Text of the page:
Strong demand for luxury homes in London’s golden postcodes will go a long way to protecting the value of residential property in Belgravia, Mayfair, Knightsbridge and Kensington against the rise in stamp duty rates for purchasers of second homes
However, MPs claim that Chancellor George Osborne’s multibillion pound raid on landlords risks damaging Britain’s economic recovery.
The Treasury Select Committee says the 3% stamp duty surcharge on buy-to-let properties, overseas buyers and second homes that will come into force on 1 April is likely to result in a reduction in the supply of privately rented homes and push up rents.
On top of conveyancing, mortgage valuation and surveyor fees – plus removal comapny costs – stamp duty land tax is most likely to take the biggest chunk out of any property purchaser’s budget.
The rates vary depending on the purchase price of the property. Stamp duty is not payable on the first £125,000 of a property purchase price, but then rises to:
- 2% on any part of a purchase price between £125,001 and £250,000
- 5% on any part of a purchase price between £250,001 and £925,000
- 10% on any part of a purchase price between £925,001 and £1.5m
- 12% on any part of a purchase price over £1.5m
Although official data from the Land Registry puts the average price of a property in Belgravia at £2,825,105, houses in exclusive Eaton Square can reach £40m and flats £15m
Purchasers of a £40m property must already pay £4,713,750 stamp duty – an effective rate of 11.78% and a £15m flat would pay £1,713,750 – an effective rate of 11.4%
On the other hand, purchasers of a £2.8m property pay £249,750 in stamp duty or just under 9% of the property’s value.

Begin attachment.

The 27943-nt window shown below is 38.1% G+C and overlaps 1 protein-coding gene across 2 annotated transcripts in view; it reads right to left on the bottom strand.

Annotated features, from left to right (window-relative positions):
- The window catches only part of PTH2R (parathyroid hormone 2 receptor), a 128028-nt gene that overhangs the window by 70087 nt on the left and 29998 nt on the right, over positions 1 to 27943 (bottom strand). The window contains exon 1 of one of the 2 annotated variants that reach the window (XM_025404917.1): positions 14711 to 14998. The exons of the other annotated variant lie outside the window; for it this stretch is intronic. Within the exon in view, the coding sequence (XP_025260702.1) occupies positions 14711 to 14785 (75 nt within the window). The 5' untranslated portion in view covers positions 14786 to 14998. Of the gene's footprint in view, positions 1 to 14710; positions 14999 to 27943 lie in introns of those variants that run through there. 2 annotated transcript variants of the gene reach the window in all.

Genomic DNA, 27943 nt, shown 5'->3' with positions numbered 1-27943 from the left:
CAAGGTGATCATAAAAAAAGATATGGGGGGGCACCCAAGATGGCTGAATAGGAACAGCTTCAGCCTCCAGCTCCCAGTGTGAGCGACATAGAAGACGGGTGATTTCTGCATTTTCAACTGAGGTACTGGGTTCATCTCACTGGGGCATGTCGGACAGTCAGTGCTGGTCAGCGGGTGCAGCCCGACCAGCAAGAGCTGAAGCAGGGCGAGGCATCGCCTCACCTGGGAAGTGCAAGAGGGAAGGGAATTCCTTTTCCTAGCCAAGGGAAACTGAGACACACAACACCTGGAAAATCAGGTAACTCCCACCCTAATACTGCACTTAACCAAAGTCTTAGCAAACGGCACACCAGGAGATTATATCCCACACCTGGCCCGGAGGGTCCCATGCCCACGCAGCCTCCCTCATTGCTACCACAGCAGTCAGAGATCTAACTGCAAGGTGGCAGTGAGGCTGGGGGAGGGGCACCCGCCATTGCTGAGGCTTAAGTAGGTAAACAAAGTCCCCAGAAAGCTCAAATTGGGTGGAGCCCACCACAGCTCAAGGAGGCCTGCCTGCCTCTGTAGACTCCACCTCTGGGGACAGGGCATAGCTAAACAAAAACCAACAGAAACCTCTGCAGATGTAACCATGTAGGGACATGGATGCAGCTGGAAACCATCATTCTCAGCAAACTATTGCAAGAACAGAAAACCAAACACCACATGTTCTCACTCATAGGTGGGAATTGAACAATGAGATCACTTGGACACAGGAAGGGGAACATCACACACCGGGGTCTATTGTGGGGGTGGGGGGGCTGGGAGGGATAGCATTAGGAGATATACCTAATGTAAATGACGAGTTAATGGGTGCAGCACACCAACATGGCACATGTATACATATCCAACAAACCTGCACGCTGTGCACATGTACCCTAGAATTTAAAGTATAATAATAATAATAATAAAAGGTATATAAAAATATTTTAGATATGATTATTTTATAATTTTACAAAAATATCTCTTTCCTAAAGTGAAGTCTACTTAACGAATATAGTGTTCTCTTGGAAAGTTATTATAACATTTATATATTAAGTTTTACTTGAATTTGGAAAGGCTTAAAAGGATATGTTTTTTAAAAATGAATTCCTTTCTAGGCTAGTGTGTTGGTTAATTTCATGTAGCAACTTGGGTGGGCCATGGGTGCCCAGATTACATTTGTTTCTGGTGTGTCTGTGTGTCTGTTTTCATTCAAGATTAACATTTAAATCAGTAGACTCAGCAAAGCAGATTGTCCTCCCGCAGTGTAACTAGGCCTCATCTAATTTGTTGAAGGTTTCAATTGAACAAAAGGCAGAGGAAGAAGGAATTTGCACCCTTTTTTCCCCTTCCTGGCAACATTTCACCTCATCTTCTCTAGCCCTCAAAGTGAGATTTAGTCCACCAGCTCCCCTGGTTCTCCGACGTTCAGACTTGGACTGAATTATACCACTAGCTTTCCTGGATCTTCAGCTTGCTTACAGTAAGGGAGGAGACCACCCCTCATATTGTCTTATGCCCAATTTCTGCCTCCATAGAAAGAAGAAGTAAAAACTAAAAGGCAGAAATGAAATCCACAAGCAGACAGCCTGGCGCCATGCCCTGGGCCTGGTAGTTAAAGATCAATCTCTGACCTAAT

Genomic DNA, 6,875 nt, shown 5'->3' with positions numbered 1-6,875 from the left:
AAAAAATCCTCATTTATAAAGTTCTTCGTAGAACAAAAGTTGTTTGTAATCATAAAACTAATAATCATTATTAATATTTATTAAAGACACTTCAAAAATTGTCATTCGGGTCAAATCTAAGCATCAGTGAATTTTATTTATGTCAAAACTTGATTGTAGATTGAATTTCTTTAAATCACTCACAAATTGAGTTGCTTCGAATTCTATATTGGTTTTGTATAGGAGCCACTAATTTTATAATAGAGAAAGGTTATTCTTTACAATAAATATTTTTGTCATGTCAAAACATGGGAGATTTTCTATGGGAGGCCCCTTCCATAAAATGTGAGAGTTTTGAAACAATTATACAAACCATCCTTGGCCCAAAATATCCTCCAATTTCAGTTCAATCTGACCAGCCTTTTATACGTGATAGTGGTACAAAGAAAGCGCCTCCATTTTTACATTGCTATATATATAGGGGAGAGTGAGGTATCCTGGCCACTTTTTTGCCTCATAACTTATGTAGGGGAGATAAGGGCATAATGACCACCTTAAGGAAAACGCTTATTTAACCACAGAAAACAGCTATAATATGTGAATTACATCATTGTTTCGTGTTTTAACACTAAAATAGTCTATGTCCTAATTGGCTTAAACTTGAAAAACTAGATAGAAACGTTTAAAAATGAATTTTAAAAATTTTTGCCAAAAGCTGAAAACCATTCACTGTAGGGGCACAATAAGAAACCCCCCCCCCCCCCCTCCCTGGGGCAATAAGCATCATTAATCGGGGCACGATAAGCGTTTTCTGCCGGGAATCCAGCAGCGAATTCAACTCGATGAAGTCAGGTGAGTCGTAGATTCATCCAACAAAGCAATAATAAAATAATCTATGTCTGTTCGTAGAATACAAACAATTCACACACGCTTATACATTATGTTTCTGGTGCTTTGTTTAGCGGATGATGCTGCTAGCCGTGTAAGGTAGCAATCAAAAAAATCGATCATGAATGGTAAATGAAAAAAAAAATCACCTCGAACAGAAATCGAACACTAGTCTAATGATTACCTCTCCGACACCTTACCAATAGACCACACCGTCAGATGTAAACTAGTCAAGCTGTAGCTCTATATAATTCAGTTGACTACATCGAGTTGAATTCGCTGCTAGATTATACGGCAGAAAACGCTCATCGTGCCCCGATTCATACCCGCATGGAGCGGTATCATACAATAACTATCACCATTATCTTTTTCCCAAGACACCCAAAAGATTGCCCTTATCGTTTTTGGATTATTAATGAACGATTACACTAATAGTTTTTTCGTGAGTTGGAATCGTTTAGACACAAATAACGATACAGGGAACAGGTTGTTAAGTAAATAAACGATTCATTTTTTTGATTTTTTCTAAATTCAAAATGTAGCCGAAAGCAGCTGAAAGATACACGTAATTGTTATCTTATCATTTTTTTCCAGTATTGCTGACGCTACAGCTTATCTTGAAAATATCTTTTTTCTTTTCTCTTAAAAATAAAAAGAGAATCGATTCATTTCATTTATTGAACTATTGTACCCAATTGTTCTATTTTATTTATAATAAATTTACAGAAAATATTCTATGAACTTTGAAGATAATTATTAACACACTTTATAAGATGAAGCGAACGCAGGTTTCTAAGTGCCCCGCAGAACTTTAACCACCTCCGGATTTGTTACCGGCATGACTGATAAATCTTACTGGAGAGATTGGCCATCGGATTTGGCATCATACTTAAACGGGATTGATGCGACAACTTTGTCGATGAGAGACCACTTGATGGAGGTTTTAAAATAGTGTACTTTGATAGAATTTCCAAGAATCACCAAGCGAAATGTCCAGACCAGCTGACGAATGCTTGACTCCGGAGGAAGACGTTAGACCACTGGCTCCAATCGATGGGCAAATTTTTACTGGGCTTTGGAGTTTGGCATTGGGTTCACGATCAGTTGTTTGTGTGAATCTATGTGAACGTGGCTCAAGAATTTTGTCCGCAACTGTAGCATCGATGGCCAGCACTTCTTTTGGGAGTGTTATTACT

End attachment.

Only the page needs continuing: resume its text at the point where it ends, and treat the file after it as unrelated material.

3% SURCHARGE ON SECOND HOMES
From 1 April stamp duty rates rise even higher for buy-to-let investors and second home owners in England, Wales and Northern Ireland who will have to pay an extra 3% stamp duty on each band – including the previously exempt £0-£125,000 band. This extra charge will also apply to overseas buyers.
The government claims this change will make more homes available for owner-occupiers by deterring landlords from building up their rental portfolios. But it will hit the self-made entrepreneurs who safeguard their wealth by investing in prime central London property hardest.
After 1 April anybody purchasing a second house in Eaton Square for £40m would have to pay stamp duty of £5,913,752 an increase on £1.2m or a flat for £15m will have to settle a stamp duty bill of £2,163,750 an increase of £450,000.
The better news is that the 3% increase in stamp duty falls well within the increased value in percentage terms that Belgravia has achieved in the last five years.
In the SW1W postcode, which covers South Belgravia, values have increased by 29.6% as a whole, while property in SW1X – the postcode that covers North Belgravia – have increased by 61%. These figures can be broken down further to increases of 39.2% for flats and 21.9% for houses in South Belgravia and 67.1% for flats and 37.3% for houses in North Belgravia.
All the costs of purchasing a second home, including stamp duty, can be used to reduce the amount of capital gains tax a second home owner must pay when they sell the property. If you buy a second home and sell your primary home within 36 months you can reclaim the 3% SDLT.
There is a shortage of property for sale in and around Belgravia. We are, therefore, confident that the higher rate of stamp duty will not deter UK and overseas professionals from investing in this exclusive part of London.
If you require an up to date valuation of your prime central London property, contact Best Gapp today. Our team of valuation specialists will be happy to give you an up to date sale or rental value of your property.